I’m supposedly done with course work for my PhD, but still I signed up for two online courses this semester. I’ll post about the course on New Media, Social Media, and Learning later this week. Today I am completing the “Pre-Week 1 activities” for the Massive Open Online Course on Connectivism and Connected Knowledge. This week’s task is to write an introduction including the following information:
- Where you’re from
- Why you’re interested in this course
- What has to happen in order for you to consider this course a success
- Random information about yourself – your work, your experience with networked technologies, etc.
So . . . I’m originally from Waldorf, Maryland, most recently from Provo, Utah, and currently residing in Charlottesville, Virginia. I want to take the Connectivism and Connected Knowledge because I’m interested in the subject matter. I’ve been reading about networks, networked learning, distance education, and open education; I want to learn more. Also, I’m simply curious to see what a Massive Open Online Course experience really is.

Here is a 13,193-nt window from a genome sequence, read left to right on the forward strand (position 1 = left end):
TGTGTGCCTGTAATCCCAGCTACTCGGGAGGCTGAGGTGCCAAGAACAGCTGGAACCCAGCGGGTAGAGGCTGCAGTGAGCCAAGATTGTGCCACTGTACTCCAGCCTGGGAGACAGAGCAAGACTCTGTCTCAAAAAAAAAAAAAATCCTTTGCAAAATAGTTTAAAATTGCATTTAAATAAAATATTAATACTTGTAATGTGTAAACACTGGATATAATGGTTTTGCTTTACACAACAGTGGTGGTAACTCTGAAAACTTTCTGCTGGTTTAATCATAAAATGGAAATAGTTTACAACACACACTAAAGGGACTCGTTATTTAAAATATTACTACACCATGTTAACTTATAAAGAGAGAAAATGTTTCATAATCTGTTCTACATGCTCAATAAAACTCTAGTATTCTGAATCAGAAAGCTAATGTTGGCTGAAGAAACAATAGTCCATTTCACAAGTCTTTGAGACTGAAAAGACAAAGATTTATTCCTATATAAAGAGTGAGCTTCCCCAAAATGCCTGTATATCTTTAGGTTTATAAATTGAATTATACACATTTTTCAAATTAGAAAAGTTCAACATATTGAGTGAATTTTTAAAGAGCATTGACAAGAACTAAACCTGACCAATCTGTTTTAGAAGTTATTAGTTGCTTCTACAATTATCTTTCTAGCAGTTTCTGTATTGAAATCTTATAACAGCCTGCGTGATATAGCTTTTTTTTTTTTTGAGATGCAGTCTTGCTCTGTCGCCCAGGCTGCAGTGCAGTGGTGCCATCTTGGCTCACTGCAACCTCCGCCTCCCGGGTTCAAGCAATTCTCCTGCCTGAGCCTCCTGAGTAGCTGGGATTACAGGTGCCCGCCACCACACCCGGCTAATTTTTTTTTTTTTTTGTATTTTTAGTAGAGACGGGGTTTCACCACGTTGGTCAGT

For me to consider this course a success, two things have to happen. One, I have to leave the course with enough of an understanding of the theory of connectivism to know whether or not I think it qualifies as a “learning theory”. Two, the course needs to expose me to enough new ideas and stimulating discussions to hold my interest for 12 weeks.
Random information about myself? Well, my job and experience with networked technology doesn’t seem like random information in this context. They also seem one in the same. Currently, I work as a graduate instructor for an online course on instructional technology. I’m using a number of networked technologies in the course. Now for some truly random facts about me. I’ve driven on a sidewalk in New York City, I interned at the Scottish Parliament for a summer, and I leaned to knit from a DVD-Rom.